The First Scrappy Years
"Americans are great people. But I think the readers of High Country News are the greatest," wrote Tom Bell in the March 5, 1971, issue. He was responding to the letters and donations that readers and subscribers had sent following a grim assessment of the paper's future.
Bell had been at the helm for just over a year. He'd changed the name from Camping News Weekly to High Country News in the first months and shifted the focus from hunting and camping to environmental issues. He had hired Charlie Farmer, a former Wyoming Game and Fish employee and avid hunter, as co-editor. Farmer encouraged hunters and fishermen to "care enough about the outdoors to speak out."
But the paper was struggling to attract the subscribers and advertisers it needed to survive. In that March 5 issue, Bell told readers that he and his wife had reluctantly sold their small ranch outside of Lander, Wyo., to finance the paper. "It is one of those things you do because you believe," he said.
He reported that Farmer had left the paper, but would continue as a regular contributor. Just two loyal staffers remained with Bell in the office: columnist and circulation manager Marge Higley and typesetter and business manager Mary Margaret Davis. Neither had been paid in four months, "coming to work on faith alone."
He also made the decision to establish High Country News as a nonprofit corporation and vowed to avoid advertising. "We feel your responses have given us a mandate to carry on without resorting to advertising."
Despite the outpouring of support from readers, as the months progressed, Bell was candid about feeling overwhelmed and frustrated. "This is one of those times when I am feeling rather low. (I think Amos & Andy used to call it ‘down in the dumps'.) There is so much to do and too little time to get it all done," he wrote. "How do I pick and choose the worthiest material? And having done that, how do I find the time to research, to be as certain as possible of the facts, to condense and edit and re-write and then to get it all fitted in?"
But High Country News continued to cover controversial issues passionately, including a multi-part series on the government's failed predator control program in the West, the future of Wyoming's vast Red Desert, illegal fencing on public lands and huge timber sales in Montana. As the energy crisis took hold of the nation, attention turned to the West’s vast reserves of oil shale, coal oil and gas and High Country News reported on plans for massive strip mines and coal fired power plants.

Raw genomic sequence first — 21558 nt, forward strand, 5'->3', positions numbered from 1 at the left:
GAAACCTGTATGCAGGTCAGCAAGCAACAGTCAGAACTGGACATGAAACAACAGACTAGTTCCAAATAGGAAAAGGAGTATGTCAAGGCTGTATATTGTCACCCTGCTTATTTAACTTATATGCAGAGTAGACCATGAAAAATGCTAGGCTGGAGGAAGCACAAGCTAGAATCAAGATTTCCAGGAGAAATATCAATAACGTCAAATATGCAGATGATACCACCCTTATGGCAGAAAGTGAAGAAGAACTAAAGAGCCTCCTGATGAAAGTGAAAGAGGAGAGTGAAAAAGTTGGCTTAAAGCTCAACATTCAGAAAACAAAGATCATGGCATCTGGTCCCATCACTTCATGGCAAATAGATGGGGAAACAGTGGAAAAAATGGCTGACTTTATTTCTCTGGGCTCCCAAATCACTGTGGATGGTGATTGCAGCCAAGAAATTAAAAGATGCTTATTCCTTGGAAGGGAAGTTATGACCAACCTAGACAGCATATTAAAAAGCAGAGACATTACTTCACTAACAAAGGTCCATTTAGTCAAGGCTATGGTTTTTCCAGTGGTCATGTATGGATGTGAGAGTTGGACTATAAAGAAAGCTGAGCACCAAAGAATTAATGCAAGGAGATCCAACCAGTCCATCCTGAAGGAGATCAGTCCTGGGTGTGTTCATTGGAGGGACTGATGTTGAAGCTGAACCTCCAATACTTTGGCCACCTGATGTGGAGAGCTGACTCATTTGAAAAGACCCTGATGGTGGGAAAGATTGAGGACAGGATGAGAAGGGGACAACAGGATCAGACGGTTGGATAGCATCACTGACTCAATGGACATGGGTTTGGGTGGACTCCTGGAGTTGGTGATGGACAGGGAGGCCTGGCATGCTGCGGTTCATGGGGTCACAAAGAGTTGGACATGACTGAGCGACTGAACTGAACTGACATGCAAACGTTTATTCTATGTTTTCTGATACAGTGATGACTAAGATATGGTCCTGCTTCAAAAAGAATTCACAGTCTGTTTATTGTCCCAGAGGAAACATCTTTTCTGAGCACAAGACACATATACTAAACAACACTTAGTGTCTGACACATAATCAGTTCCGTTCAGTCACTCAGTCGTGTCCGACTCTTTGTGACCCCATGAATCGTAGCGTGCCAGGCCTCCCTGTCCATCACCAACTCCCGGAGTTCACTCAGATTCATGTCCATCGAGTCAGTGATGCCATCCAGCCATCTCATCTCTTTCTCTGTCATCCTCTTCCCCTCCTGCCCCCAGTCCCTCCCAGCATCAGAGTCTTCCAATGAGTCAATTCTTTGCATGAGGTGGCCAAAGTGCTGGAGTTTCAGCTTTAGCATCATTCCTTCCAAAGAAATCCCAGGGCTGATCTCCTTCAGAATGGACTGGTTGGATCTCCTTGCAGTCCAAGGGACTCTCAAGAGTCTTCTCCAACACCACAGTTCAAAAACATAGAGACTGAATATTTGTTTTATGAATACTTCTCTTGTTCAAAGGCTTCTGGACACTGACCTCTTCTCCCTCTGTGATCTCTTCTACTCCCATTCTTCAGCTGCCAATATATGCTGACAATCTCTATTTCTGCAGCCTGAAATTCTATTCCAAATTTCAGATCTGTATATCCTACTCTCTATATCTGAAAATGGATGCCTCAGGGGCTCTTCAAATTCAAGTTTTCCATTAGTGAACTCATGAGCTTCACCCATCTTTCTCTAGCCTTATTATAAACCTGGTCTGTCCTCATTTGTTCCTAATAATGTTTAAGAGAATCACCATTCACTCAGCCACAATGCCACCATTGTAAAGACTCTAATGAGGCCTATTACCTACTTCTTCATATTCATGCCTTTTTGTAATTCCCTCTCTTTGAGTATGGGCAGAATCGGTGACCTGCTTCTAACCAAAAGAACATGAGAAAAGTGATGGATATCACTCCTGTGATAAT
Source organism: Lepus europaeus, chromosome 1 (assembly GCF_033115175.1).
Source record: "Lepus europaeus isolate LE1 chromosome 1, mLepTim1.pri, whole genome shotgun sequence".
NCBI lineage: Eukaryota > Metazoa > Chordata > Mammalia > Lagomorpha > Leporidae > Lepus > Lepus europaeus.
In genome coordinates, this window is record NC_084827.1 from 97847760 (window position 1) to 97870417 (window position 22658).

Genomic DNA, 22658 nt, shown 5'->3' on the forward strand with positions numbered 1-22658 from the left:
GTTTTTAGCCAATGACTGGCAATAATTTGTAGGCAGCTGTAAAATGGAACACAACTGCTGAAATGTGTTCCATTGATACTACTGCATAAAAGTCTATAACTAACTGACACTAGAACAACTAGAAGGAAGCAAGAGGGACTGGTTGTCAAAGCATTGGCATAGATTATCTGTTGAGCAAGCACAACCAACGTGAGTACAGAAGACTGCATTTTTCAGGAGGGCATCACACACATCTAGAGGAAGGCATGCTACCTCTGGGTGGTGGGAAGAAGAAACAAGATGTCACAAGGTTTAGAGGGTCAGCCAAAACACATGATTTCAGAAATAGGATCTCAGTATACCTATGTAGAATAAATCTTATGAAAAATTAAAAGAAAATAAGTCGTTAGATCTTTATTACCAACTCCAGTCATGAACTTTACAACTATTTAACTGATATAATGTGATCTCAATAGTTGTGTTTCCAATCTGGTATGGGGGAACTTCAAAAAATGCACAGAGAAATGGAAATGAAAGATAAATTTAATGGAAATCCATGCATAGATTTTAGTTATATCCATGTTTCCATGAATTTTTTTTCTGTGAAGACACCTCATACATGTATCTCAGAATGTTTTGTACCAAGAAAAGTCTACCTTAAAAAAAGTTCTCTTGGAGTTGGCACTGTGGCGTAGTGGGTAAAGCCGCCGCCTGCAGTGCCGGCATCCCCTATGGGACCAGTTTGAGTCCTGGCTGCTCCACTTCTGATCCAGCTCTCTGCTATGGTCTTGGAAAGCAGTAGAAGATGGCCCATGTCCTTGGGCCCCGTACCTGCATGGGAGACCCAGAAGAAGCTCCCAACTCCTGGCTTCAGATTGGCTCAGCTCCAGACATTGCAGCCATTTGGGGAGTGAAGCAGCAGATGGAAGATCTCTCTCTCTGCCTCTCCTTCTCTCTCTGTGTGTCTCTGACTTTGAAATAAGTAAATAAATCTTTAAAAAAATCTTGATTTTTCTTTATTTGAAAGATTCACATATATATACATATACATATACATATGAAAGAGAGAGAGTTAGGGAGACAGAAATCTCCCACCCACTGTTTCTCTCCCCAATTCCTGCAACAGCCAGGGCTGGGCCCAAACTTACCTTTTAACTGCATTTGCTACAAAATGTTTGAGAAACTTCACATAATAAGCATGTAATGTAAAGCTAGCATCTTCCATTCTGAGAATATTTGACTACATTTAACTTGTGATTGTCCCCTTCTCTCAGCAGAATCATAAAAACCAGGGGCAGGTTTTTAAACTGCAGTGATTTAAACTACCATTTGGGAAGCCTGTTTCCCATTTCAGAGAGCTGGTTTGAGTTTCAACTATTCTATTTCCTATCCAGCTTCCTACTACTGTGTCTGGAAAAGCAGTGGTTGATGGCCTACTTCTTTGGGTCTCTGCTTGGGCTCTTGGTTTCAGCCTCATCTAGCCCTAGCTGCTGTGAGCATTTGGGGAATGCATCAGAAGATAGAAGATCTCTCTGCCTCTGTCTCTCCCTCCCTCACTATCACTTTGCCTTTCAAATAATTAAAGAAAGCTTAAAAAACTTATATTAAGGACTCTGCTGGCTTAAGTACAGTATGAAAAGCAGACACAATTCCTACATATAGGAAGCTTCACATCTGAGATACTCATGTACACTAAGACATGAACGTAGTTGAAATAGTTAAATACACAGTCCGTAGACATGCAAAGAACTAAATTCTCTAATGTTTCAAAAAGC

Bell was clear that he didn't shy away from the task even though the work extracted a heavy toll. "The remuneration is practically nil but the rewards are many. My conscience is clear and I can sleep well. Tomorrow is another day of challenge and exciting work. No man could ask for more."
In fact, the financial return for Bell was less than nil. Bell had also plowed $30,000 of his own cash into the paper. During the first year, he paid himself a modest salary, but over the ensuing two years, he drew a scant $910.97 in salary.
In early March 1973, Bell again wrote that the paper had finally run its course. "High Country News will cease publication with the March 30 issue. Barring a miracle, we have come to the end."
Over the ensuing days, letters with cash and checks flooded the office. Once again, readers had revived the paper and the next issue's headline gushed "Optimism Reigns."
In what was to have been the final issue of High Country News, Bell wrote, "Each day the letters come pouring in and as you read them, you alternate between humbly crying and joyfully cheering. People who we have never met except through the pages of a little paper write us as they would a long lost friend. Somehow we have created another bond between people from across a far-flung land."
The next issue carried the first list of "High Country News' Friends" (those who donated beyond a subscription, known today as the Research Fund). But Bell was losing his stamina for the never-ending battles. And it wouldn't be the last time that readers would provide miracles.